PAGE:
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Spurs 114, Heat 104

Manu Ginobili, Spurs rout Heat in Game 5

Manu Ginobili (left), Tim Duncan and the Spurs have a 3-2 lead in the NBA Finals.

Frederic J. Brown/AFP/Getty Images

Manu Ginobili (left), Tim Duncan and the Spurs have a 3-2 lead in the NBA Finals.

SAN ANTONIO — There were numerous occasions Sunday night at AT&T Center when the Miami Heat attempted to right themselves, muster enough offensive cohesion and defensive prowess to make a run at the San Antonio Spurs and perhaps seize control of this NBA Finals series.

Each time the Heat lunged at the Spurs with a semblance of consistent basketball, San Antonio slapped their hands back with even better and more precise execution, the type of proficiency that wins NBA championships.

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Because of their ability to attack the paint and hit critical 3-pointers, and with a vintage Manu Ginobili back in the fold, San Antonio took control of the best-of-seven series with a 114-104 victory.

The Spurs lead the series, three games to two, with Game 6 scheduled for Tuesday at AmericanAirlines Arena in Miami. The Heat returned home trailing, 3-2, two years ago against the Dallas Mavericks and lost Game 6.

They haven’t won consecutive games since May 15 and May 22, followed by a stretch of 12 games alternating wins and losses. Now the Heat will have to win consecutive games to avoid perhaps the breaking up of their Big Three.

A 21-2 run in the third and fourth quarters gave the Spurs a 96-76 lead and left the Heat scrambling for the final nine minutes. Despite 15 points from Ray Allen in the final 8:37, Miami could get no closer than 8 and is suddenly on the verge of losing in the Finals for the second time in three years.

LeBron James and Dwyane Wade combined for 50 points but didn’t have nearly the impact when they combined for 65 in Game 4. Still, they appeared confident they could find a way to beat the Spurs twice.

“Absolutely. That’s the position we’re in. The most important game is Game 6. We can’t worry about a Game 7,” James said. “We have to worry about Game 6 and going back home, being confident about our game, being confident about getting a win, which we are. So it is what it is. We have a Game 6 on our home floor.

“We’ve been here before. And like you said, we’ve been on both sides of the fences. See what happens, and we got an opportunity to do something special.”

San Antonio used a punishing defense, six more 3-pointers from Danny Green, and a stellar floor game from Tony Parker to overwhelm the bewildering Heat. Ginobili, who averaged 7.5 points and 34.5 percent shooting through four games, scored 24 on 8-for-14 shooting with 10 assists.

“I needed it,” Ginobili said. “I was having a tough time scoring, and I needed to feel like the game was coming to me, and I was being able to attack the rim, get to the free-throw line, and make a couple of shots. I was angry, disappointed. We are playing in the NBA Finals, we were 2-2, and I felt I still wasn’t really helping the team that much. And that was the frustrating part.”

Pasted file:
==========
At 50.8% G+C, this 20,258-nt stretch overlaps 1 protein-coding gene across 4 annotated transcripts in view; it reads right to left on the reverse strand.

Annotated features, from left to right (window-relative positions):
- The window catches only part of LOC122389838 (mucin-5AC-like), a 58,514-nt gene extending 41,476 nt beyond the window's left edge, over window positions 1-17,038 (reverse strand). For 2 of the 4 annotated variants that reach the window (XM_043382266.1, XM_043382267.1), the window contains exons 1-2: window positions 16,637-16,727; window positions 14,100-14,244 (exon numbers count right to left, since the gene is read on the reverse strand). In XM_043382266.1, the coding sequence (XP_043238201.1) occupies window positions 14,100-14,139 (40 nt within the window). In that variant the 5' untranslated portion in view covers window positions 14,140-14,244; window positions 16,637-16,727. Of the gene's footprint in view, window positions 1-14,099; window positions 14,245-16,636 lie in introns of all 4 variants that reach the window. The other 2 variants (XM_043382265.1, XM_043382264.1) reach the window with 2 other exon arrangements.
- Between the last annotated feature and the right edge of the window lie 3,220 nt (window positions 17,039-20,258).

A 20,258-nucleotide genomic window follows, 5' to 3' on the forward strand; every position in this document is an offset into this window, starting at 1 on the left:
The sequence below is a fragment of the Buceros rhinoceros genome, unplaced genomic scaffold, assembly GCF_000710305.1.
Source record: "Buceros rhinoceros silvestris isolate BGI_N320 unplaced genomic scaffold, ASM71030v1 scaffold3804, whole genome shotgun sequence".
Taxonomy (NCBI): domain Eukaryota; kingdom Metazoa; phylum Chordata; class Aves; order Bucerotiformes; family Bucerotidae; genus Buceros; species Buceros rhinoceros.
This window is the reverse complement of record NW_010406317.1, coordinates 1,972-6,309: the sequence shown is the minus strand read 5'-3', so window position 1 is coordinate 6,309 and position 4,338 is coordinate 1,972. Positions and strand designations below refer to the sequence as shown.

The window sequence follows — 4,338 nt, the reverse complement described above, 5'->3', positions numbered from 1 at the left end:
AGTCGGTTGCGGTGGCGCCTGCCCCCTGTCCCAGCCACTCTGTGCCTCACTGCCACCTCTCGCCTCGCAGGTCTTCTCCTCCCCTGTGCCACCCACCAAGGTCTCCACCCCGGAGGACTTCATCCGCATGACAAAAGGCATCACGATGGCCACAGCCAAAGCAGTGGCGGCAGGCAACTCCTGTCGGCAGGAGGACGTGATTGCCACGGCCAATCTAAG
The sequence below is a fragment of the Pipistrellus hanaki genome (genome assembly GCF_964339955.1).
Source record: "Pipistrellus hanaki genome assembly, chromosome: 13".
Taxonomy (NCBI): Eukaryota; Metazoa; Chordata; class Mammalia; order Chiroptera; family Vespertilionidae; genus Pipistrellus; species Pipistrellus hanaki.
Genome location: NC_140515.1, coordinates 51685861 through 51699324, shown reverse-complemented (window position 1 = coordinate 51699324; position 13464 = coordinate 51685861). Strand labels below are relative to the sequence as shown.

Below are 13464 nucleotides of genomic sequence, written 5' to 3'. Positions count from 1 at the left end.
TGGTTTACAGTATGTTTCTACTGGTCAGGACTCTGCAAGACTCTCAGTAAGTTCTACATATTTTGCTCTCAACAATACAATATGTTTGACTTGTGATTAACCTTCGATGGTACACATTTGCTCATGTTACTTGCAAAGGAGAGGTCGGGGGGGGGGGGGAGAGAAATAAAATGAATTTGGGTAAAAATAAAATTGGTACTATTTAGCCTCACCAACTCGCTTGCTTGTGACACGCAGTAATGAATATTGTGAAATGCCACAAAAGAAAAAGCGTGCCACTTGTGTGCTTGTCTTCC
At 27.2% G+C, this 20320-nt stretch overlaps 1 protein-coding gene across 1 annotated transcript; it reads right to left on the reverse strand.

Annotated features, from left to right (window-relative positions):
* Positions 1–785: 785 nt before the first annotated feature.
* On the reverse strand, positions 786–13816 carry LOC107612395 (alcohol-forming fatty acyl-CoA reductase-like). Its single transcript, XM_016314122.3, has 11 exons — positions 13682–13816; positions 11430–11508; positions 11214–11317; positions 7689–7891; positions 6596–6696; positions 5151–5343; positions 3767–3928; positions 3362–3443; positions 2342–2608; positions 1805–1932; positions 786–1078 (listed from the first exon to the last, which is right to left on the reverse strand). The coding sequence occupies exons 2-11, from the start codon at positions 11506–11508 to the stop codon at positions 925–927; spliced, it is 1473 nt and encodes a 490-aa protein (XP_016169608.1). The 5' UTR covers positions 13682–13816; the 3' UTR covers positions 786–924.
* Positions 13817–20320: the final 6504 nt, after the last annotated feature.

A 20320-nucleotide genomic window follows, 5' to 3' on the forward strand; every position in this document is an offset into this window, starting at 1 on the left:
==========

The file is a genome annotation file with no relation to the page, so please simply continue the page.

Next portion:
The Spurs responded to every Heat run with an even better surge, nearly knocking out Miami with that 21-2 run. San Antonio made things interesting by committing turnovers while Allen hit shots, but Green sealed the game with a 3-pointer with a minute left for a 114-101 lead.

All five Spurs starters scored in double figures: Parker had 26, Green scored 24, and Tim Duncan added 17 points and 12 rebounds as the Spurs lead the series for the third time.

“You just go play Game 6, there’s no magic to it,” San Antonio coach Gregg Popovich said. “It’s not that complicated. Both teams will compete their fannies off.”

Ginobili was back to his vintage self when the Spurs needed it most, scoring 7 of their final 9 points of the third period, including two floaters against an overwhelmed Norris Cole, who looked as if he was playing on ice skates.

His surge turned a precarious 1-point lead into a 12-point cushion entering the fourth period. San Antonio managed its run despite five turnovers in the period and no points from Duncan.

It was the Manu and Danny Show and it was good enough to overcome the maddeningly inconsistent Heat.

Green now has an NBA Finals record 25 3-pointers in the series and has emerged as the X-factor for the Spurs.

“He’s been unbelievable,” Duncan said. “Especially on this stage. He’s shooting the ball so well. We’re asking him to defend Dwyane Wade and LeBron. He’s got a lot on his shoulders and he’s stepped up and answered the bell. I hope he doesn’t wake up and keeps playing this way.”

Miami began the second half looking as if it was ready to assume control. The Heat scored the first 8 points, including a 3-pointer from James and another trey from Mario Chalmers. Green countered with his fourth 3-pointer and Ginobili added a basket to increase the lead to 68-60.

Chalmers added another three and then Wade sparked a 7-0 run, with Shane Battier slicing the deficit to 75-74 with a free throw after drawing a foul following a made Wade basket. Green came back with yet another 3-pointer and Ginobili took over from there, leading San Antonio to another playoff win.

Gary Washburn can be reached at gwashburn@globe.com. You can follow him on Twitter at @gwashNBAGlobe.

Gary Washburn can be reached at gwashburn@globe.com. You can follow him on Twitter at @gwashNBAGlobe.
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